Last post we learned about the six basic color schemes that you’ll typically find noted on a color wheel: Monochromatic, Analogous, Complimentary, Split Complimentary, Triadic and Tetradic (See the first post in the series HERE.) We also talked about proportioning your color choices to enhance, not overwhelm, your layouts – Quart, Pint, and Ounce. Today we’ll look at how to use the colors and how your choices affect your photos.
Want to see how color plays on color? How the color of your background can affect your photos and the other colors you choose. Look at these:
Play with the colors from your kits in combination with your photos. Slide cardstock and/or patterned paper under photos to see how the various colors affect the pictures. Do the colors enhance the photos? Do the patterns detract from the photos? Try selecting colors from your photos that aren’t directly related to what the subject is wearing. Look for other colors in your photos you could use to lead your eye to the subject in the photo. Depending on the feeling you’re attempting to achieve with your layout, your color choices can, and will, vary. Let’s take a look at actual photos against, several different cardstock choices:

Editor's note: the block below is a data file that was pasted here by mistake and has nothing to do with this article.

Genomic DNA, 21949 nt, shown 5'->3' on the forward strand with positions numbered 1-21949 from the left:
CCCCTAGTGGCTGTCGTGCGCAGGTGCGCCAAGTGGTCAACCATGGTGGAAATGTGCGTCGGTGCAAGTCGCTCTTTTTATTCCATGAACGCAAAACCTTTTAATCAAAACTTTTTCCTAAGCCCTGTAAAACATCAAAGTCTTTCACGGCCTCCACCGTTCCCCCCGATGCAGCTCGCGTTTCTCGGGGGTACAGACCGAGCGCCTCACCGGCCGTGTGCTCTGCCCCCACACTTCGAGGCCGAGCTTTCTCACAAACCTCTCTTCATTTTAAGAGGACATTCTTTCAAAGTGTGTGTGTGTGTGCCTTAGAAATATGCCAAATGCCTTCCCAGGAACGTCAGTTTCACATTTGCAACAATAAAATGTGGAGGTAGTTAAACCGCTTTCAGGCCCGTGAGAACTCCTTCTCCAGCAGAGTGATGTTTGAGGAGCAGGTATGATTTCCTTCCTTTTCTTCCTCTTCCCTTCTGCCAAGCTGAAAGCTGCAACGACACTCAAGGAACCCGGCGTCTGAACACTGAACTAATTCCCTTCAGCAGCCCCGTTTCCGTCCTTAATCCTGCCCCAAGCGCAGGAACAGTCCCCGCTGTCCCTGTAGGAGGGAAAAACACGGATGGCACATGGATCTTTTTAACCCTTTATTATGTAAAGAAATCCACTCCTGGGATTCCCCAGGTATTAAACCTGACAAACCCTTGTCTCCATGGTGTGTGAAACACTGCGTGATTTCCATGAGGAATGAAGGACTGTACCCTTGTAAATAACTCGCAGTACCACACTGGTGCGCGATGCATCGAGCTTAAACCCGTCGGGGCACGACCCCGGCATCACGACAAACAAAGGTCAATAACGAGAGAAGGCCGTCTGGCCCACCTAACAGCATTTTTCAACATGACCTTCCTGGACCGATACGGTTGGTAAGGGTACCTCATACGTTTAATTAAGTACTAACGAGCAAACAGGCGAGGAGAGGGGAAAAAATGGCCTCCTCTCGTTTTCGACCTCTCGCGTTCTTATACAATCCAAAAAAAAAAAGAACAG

- “A” Pink-on-Pink. The “matching” color choice blurs the edges of the photo, pulling the color of the inner tube out, so all you’re left with is the “little mermaid” as your focal point.
- “B” Considered a neutral, black as a background color choice adds an immediate intensity and pushes the subject off the page and directly into your line of vision.
- “C” White, also a neutral, as a background is softer than black, while still retaining all the brightness of the colors in the photo. White gives a rest place for your eyes, away from some of the intensity of the colors.
- “D” Green, pink’s Complimentary Color, while high in contrast, doesn’t compete with the photo. Instead it helps to draw your eye to the subject, the little girl (my, now 13 year old niece), and creates a lot of energy and vibrancy.
- “E” Blue, drawing off the color of the water, pulls your eye to the center of the photo, but keeps with the energy of the photo.
- “F” Purple, one of pink’s two Split Complementary colors, adds the energy, but reduces some of the intensity of the colors.
- “G” Orange, one of the colors in pink’s Triadic Color Scheme, actually softens the highly vibrant colors of the photo, while maintaining the feeling of summer.
Still a little apprehensive? That’s fine. Start small by using a neutral background and then add to your pages with colorful accents following one of the color schemes in combination with the proportion method. If you typically are drawn to lower contrast schemes, push yourself to go for high contrast once in a while, and visa-versa. Play with neutral backgrounds and put your color schemes to work using your embellishments. With a little experimentation, picking colors will be second nature and you’ll find you enjoy all the different aspects of what each color and its combinations will create on your layouts.
See – color is a GOOD thing!